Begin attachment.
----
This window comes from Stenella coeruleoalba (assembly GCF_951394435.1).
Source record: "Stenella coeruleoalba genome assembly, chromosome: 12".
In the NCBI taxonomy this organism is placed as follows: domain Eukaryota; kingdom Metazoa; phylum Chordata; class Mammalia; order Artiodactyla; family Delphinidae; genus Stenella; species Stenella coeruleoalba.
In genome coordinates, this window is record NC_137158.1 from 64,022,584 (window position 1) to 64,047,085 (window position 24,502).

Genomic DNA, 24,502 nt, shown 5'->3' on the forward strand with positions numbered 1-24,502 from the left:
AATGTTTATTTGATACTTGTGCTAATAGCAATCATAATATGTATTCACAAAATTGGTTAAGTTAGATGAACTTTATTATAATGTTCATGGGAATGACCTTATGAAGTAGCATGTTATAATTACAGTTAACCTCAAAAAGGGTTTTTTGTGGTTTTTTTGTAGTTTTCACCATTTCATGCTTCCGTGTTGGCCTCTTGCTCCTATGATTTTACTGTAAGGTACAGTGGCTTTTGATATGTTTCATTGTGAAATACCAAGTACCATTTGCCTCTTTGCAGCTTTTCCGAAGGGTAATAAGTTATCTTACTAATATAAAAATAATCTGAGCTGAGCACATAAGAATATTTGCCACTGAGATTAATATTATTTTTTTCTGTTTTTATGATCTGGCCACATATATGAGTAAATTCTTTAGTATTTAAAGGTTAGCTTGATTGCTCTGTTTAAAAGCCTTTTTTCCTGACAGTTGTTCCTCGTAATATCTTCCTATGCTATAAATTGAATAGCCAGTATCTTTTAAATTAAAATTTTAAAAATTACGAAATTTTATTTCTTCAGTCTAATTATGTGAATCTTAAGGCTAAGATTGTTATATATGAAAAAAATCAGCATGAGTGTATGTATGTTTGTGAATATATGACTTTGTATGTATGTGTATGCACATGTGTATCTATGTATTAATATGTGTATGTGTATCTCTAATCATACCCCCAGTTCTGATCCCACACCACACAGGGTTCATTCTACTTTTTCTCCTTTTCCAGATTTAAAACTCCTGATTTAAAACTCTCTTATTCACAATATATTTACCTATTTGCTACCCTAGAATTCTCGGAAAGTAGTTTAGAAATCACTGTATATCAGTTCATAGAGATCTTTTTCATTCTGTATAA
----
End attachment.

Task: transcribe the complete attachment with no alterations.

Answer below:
This window comes from Stenella coeruleoalba (assembly GCF_951394435.1).
Source record: "Stenella coeruleoalba genome assembly, chromosome: 12".
In the NCBI taxonomy this organism is placed as follows: domain Eukaryota; kingdom Metazoa; phylum Chordata; class Mammalia; order Artiodactyla; family Delphinidae; genus Stenella; species Stenella coeruleoalba.
In genome coordinates, this window is record NC_137158.1 from 64,022,584 (window position 1) to 64,047,085 (window position 24,502).

Genomic DNA, 24,502 nt, shown 5'->3' on the forward strand with positions numbered 1-24,502 from the left:
AATGTTTATTTGATACTTGTGCTAATAGCAATCATAATATGTATTCACAAAATTGGTTAAGTTAGATGAACTTTATTATAATGTTCATGGGAATGACCTTATGAAGTAGCATGTTATAATTACAGTTAACCTCAAAAAGGGTTTTTTGTGGTTTTTTTGTAGTTTTCACCATTTCATGCTTCCGTGTTGGCCTCTTGCTCCTATGATTTTACTGTAAGGTACAGTGGCTTTTGATATGTTTCATTGTGAAATACCAAGTACCATTTGCCTCTTTGCAGCTTTTCCGAAGGGTAATAAGTTATCTTACTAATATAAAAATAATCTGAGCTGAGCACATAAGAATATTTGCCACTGAGATTAATATTATTTTTTTCTGTTTTTATGATCTGGCCACATATATGAGTAAATTCTTTAGTATTTAAAGGTTAGCTTGATTGCTCTGTTTAAAAGCCTTTTTTCCTGACAGTTGTTCCTCGTAATATCTTCCTATGCTATAAATTGAATAGCCAGTATCTTTTAAATTAAAATTTTAAAAATTACGAAATTTTATTTCTTCAGTCTAATTATGTGAATCTTAAGGCTAAGATTGTTATATATGAAAAAAATCAGCATGAGTGTATGTATGTTTGTGAATATATGACTTTGTATGTATGTGTATGCACATGTGTATCTATGTATTAATATGTGTATGTGTATCTCTAATCATACCCCCAGTTCTGATCCCACACCACACAGGGTTCATTCTACTTTTTCTCCTTTTCCAGATTTAAAACTCCTGATTTAAAACTCTCTTATTCACAATATATTTACCTATTTGCTACCCTAGAATTCTCGGAAAGTAGTTTAGAAATCACTGTATATCAGTTCATAGAGATCTTTTTCATTCTGTATAA